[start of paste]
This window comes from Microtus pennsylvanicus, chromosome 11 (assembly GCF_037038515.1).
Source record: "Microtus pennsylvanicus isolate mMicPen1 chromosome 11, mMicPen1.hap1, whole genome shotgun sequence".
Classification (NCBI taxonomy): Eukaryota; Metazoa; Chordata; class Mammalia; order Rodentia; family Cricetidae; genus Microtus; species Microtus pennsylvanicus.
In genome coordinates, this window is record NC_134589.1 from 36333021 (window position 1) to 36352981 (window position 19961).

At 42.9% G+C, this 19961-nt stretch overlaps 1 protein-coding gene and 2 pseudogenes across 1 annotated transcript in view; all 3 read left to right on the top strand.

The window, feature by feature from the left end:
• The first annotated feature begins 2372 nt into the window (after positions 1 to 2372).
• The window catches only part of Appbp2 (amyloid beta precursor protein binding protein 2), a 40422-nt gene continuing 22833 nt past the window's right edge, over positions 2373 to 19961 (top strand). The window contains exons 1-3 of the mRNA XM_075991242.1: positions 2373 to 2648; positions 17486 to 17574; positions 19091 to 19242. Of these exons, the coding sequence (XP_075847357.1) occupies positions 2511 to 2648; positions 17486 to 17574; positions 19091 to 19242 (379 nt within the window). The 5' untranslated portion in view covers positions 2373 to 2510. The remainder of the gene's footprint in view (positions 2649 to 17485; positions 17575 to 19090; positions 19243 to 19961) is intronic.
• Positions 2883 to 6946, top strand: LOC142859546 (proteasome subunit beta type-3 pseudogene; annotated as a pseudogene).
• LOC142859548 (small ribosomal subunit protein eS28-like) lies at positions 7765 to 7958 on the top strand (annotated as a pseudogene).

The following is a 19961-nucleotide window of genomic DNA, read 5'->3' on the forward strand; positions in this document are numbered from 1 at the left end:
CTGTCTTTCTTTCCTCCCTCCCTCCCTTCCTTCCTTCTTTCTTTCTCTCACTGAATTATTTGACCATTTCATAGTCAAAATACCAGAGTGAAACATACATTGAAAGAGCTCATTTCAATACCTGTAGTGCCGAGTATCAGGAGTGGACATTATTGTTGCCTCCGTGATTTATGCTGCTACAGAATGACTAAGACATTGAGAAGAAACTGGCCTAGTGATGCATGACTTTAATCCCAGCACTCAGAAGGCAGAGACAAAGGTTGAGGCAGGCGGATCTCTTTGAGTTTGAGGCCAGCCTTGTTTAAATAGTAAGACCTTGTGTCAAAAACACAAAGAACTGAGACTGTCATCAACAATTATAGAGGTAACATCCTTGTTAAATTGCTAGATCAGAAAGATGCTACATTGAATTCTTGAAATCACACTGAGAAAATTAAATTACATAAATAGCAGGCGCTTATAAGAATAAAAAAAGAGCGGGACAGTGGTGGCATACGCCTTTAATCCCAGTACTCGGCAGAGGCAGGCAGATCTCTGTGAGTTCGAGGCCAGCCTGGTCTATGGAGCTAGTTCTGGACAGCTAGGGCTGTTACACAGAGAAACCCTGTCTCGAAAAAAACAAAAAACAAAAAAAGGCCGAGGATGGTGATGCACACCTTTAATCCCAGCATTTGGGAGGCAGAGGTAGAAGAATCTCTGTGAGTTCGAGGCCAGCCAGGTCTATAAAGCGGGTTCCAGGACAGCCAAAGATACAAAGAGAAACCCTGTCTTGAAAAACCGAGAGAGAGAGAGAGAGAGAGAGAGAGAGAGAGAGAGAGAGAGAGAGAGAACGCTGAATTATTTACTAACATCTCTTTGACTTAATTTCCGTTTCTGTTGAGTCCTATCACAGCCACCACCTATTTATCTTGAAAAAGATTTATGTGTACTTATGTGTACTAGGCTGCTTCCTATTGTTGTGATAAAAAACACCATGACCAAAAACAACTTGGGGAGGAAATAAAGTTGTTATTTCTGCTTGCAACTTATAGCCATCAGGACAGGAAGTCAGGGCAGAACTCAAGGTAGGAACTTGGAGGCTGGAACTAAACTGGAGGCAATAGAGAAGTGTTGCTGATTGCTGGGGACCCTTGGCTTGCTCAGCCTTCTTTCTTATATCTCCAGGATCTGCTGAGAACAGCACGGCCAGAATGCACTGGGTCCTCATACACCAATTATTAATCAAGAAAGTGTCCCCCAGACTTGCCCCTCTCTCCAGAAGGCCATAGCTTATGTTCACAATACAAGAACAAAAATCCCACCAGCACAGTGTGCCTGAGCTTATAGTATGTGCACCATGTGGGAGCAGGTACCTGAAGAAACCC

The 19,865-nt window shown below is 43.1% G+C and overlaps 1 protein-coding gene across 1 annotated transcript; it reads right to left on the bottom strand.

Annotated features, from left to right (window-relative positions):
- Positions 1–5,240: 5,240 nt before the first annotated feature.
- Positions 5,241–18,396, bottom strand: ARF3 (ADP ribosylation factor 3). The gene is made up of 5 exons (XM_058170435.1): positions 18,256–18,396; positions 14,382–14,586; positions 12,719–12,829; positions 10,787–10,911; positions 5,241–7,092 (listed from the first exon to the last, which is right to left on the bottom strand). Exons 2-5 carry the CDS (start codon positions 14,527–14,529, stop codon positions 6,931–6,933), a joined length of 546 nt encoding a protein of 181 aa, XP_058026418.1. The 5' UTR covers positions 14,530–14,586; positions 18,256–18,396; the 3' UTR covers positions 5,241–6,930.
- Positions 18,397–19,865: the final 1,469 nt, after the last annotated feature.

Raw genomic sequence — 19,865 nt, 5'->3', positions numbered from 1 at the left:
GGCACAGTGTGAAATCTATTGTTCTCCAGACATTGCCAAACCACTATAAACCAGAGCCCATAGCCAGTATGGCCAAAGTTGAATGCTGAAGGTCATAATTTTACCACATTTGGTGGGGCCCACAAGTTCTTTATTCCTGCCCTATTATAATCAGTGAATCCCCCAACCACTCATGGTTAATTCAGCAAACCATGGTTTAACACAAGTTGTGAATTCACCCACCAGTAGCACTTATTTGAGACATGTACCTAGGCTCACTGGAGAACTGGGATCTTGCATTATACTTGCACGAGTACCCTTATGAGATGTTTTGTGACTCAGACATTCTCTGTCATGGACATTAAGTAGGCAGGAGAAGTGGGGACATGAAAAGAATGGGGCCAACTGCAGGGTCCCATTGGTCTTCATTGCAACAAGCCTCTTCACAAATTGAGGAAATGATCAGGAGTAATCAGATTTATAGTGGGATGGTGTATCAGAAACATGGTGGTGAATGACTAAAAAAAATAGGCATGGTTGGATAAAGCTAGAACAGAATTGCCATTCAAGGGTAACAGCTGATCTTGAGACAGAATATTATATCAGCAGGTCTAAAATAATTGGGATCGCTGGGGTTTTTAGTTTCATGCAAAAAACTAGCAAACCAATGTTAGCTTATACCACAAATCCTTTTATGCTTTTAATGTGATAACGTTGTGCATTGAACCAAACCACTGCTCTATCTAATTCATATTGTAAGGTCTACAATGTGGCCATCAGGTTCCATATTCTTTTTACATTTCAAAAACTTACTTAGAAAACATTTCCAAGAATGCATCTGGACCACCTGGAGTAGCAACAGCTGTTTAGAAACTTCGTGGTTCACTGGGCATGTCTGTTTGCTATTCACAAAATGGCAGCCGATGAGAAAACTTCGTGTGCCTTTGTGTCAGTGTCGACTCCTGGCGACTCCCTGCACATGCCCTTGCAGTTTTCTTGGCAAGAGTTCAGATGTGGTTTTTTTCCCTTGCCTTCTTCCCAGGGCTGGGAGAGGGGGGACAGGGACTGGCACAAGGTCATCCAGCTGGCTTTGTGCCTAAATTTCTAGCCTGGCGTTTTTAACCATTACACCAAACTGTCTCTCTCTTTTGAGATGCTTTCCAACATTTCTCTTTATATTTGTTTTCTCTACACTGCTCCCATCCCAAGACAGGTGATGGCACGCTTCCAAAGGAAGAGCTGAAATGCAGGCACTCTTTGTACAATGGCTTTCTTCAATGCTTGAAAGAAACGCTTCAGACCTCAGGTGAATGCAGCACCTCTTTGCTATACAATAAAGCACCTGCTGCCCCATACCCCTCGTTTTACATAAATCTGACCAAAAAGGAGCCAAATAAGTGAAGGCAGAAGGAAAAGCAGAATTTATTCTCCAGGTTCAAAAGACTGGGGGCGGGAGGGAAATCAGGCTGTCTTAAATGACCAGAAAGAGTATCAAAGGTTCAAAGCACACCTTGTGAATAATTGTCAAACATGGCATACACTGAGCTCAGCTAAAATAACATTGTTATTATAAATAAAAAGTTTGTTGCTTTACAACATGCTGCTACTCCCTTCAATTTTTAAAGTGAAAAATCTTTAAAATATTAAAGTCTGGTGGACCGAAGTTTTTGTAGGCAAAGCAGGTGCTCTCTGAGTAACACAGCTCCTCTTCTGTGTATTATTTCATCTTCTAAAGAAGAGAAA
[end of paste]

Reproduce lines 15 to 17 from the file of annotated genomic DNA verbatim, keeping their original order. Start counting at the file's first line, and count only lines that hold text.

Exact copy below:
- Positions 1–5,240: 5,240 nt before the first annotated feature.
- Positions 5,241–18,396, bottom strand: ARF3 (ADP ribosylation factor 3). The gene is made up of 5 exons (XM_058170435.1): positions 18,256–18,396; positions 14,382–14,586; positions 12,719–12,829; positions 10,787–10,911; positions 5,241–7,092 (listed from the first exon to the last, which is right to left on the bottom strand). Exons 2-5 carry the CDS (start codon positions 14,527–14,529, stop codon positions 6,931–6,933), a joined length of 546 nt encoding a protein of 181 aa, XP_058026418.1. The 5' UTR covers positions 14,530–14,586; positions 18,256–18,396; the 3' UTR covers positions 5,241–6,930.
- Positions 18,397–19,865: the final 1,469 nt, after the last annotated feature.